Is Chevron Being Unfairly Treated?
Thanks for the guest post by Joseph Archibald
The question is – is Chevron being unfairly treated in the lawsuit brought about by the Ecuador government against it for supposed environmental damage in the Amazonian delta? Chevron conducted oil extrapolation between 1972 and 1992 within the Ecuadorian Amazon region. In 1992 they sold up to Petroecuador, an oil exploration company run by the Ecuador government. Chevron is currently being sued by the Ecuador government to the tune of $27 billion US dollars for environmental damage to the Amazon delta, the ancestral home to many of the indigenous people who live in the area.
Let’s now consider some other facts.
In 2001, Petroecuador (the Ecuador government oil operation) failed to contain oil which was spilled from an exploratory well which was previously abandoned. In 2009, the same company spilled some 14,000 gallons of oil into the Santa Rosa River. According to Reuters, the river was “completely covered with oil from bank to bank”. The spillage occurred due to Ecuador’s second largest oil pipeline becoming ruptured. Ecuadorian officials have estimated that in the past 18 years, ruptures to major pipelines in the Amazonian region have been responsible for a further discharge of over 16.8 million gallons of oil (http://www1.american.edu/ted/projects/tedcross/xoilpr15.htm).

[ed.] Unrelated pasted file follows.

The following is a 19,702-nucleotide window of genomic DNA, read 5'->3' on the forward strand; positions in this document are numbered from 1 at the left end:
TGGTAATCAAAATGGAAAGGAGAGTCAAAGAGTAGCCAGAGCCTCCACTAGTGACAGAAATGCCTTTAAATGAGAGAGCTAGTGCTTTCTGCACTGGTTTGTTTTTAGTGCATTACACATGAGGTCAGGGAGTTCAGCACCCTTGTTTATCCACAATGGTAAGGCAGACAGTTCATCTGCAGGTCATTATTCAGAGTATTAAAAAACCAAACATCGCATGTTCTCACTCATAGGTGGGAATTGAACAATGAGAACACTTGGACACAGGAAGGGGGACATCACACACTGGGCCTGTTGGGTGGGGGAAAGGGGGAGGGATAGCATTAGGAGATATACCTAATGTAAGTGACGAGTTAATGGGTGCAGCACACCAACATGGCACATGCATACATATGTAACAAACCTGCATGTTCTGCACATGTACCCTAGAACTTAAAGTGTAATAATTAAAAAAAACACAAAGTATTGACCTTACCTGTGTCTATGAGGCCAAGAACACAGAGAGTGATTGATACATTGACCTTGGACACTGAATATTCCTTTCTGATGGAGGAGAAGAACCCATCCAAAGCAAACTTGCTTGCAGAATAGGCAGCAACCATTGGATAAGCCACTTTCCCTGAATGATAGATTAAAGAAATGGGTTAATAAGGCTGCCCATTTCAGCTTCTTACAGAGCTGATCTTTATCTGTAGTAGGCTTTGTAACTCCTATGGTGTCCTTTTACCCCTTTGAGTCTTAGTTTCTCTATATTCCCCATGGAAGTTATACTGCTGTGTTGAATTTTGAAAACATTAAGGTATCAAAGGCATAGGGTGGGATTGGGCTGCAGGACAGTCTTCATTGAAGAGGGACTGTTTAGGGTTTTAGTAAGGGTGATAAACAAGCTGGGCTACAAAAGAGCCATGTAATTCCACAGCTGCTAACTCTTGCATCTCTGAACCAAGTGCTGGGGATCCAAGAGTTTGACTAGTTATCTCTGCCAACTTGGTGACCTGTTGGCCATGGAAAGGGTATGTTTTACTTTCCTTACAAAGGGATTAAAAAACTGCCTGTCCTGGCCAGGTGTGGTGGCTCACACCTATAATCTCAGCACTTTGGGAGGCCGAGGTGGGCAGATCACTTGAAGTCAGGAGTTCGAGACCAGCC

Not all oil production in the region is carried out by North American companies. Other than Ecuador itself, oil companies have come from Canada, Brazil, China, Venezuela, Colombia and Peru. Thus the real cost of damage caused by oil exploration in the area cannot possibly be pinned on a single company alone.